On Saturday I was in beautiful Sante Fe, NM and was having a discussion with my good friend David Henderson. We were discussing the upcoming Nobel Prize in Economics. David tends to get the nod from the WSJ to write up the summary piece on the who won the prize and why we should care. David couldn't do it one year, so I did, 2 years ago when the winning idea of mechanism design theory. But last year it reverted to David --- it was not a Wally Pip moment! Anyway, we bounced around a bunch of potential winners, including our personal favorites: Alchian/Demsetz, Baumol/Kirzner, and of course Krueger/Tullock. At the end of our conversation, I said well David if Lin Ostrom wins you can call me and I can tell you about her because I just published a book (co-authored with Dragos Aligica) about her and Vincent Ostrom's work, Challenging Institutional Analysis and Development (Routledge, 2009). Also see the paper by Chris and I published in JEBO, which provides an overview of the research program of the Workshop in Political Theory and Policy at Indiana.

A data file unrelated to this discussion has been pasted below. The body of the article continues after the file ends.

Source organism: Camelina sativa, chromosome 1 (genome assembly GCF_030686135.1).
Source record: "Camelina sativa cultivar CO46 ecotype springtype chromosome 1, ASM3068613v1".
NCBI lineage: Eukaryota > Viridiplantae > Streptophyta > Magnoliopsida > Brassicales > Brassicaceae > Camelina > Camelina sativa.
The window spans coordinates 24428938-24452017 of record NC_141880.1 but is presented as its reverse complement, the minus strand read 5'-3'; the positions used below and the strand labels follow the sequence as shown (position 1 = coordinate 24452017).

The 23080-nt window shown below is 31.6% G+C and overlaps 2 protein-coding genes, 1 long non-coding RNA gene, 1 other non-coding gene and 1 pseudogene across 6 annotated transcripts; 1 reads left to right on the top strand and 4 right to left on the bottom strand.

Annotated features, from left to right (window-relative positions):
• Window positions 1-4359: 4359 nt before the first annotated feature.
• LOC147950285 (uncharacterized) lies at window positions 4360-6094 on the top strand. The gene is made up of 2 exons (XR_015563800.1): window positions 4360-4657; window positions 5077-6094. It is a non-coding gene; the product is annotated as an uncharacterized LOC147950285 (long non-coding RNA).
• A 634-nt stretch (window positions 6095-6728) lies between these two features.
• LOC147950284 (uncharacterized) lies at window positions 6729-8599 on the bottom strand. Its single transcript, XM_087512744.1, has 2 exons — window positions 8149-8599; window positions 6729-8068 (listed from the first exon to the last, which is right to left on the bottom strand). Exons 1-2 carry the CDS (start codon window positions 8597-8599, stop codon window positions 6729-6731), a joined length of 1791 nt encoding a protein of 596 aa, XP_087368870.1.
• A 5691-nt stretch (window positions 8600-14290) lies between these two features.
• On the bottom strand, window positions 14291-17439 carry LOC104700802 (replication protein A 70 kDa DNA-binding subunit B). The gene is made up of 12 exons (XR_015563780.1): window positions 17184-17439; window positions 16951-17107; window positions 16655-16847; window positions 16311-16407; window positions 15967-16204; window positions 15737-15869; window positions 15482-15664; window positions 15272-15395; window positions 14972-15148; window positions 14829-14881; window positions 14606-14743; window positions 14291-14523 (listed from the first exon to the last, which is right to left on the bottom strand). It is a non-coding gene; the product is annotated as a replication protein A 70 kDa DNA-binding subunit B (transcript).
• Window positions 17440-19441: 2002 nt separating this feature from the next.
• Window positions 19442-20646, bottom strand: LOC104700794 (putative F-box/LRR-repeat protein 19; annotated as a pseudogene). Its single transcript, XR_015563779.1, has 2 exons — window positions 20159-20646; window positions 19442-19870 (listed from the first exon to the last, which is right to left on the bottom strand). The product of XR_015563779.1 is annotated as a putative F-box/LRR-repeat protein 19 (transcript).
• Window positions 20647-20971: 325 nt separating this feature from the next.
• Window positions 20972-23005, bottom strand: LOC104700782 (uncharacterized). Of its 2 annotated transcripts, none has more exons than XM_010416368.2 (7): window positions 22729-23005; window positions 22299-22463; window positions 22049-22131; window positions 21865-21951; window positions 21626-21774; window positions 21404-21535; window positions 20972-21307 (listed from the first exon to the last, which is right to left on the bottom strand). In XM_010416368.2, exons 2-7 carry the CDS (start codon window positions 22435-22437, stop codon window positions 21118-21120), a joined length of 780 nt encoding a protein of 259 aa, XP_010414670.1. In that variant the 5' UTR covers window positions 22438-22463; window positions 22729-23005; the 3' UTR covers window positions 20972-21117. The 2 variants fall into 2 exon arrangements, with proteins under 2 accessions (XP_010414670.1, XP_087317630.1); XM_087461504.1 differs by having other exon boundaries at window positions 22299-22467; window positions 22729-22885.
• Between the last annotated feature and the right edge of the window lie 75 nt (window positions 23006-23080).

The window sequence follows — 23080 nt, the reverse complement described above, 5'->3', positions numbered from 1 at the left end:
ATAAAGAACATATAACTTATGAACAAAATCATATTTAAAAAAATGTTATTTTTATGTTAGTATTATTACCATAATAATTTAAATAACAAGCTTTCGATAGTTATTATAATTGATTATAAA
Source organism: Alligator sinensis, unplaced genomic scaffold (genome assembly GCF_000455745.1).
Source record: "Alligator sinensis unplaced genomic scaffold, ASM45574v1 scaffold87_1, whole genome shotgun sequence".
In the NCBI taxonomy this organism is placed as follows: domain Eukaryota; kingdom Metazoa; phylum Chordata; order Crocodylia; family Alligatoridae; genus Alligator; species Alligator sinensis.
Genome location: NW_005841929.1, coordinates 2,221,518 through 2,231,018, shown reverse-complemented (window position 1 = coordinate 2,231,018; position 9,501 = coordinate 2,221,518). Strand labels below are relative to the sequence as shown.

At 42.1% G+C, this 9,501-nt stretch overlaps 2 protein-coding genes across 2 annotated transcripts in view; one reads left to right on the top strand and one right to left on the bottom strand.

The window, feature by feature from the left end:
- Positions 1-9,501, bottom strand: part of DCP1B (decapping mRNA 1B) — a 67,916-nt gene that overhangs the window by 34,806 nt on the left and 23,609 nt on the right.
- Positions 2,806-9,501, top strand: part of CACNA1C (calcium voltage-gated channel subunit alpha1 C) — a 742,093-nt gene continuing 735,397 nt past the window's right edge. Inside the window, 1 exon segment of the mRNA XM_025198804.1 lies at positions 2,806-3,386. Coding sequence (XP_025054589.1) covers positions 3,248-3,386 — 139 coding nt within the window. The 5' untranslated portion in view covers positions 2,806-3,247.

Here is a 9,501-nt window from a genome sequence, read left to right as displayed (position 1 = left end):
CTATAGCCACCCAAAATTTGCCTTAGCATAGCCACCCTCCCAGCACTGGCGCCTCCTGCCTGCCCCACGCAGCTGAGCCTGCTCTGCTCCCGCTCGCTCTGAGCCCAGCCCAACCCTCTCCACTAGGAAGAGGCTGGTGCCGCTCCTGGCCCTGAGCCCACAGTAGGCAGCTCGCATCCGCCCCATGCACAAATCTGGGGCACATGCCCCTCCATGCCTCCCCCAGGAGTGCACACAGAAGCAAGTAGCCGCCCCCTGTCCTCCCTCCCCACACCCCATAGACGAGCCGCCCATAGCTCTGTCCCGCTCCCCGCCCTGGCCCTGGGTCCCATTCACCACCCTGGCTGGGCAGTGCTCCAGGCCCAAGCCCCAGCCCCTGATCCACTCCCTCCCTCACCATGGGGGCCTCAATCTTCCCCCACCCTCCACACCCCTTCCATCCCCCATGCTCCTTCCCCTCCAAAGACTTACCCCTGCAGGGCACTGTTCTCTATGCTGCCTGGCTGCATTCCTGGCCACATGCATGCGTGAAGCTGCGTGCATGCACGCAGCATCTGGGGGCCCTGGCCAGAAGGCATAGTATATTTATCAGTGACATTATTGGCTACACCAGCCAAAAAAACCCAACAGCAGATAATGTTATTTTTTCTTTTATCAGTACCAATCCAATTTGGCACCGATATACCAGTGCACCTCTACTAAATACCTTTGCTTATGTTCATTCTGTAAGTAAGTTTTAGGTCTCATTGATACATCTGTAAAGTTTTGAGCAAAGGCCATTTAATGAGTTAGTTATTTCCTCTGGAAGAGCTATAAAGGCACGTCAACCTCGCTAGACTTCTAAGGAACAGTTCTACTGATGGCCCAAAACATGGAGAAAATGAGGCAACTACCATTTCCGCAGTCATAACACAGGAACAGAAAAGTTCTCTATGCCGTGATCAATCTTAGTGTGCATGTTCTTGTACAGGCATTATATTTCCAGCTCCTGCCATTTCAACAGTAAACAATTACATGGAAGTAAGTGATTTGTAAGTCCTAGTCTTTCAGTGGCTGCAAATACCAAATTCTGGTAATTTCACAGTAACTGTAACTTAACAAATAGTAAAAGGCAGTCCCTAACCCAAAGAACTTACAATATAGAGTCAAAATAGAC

I told David that she is amazing and well deserving of the Nobel award for her pioneering work on rational choice theory (as if the choosers were human) and institutional analysis. I then bent his ear about her work on governing the commons, institutional diversity, and learning. I also emphasized Vincent's outstanding work -- my favorite book of his is The Meaning of Democracy and the Vulnerability of Democracies (Michigan, 1997). The cliffnote version --- democracy is about self-governance and cultivating a self-governing citizenry who embrace the 'troubles of thinking and the cares of living' and form civic association, but democracies are about the machinations of politics, interest groups, vote motive, etc. What institutional mechanism cultivates democracy, but avoids the pitfalls of democracies? Think about that --- pretty radical stuff actually when you dig into it. Alas, I actually didn't put a high probability on her winning, though I was of the conviction that she should --- I should have bet, the odds were something like 50/1, perhaps I could be as generous as her (she is giving a portion of the prize money to support research and graduate education).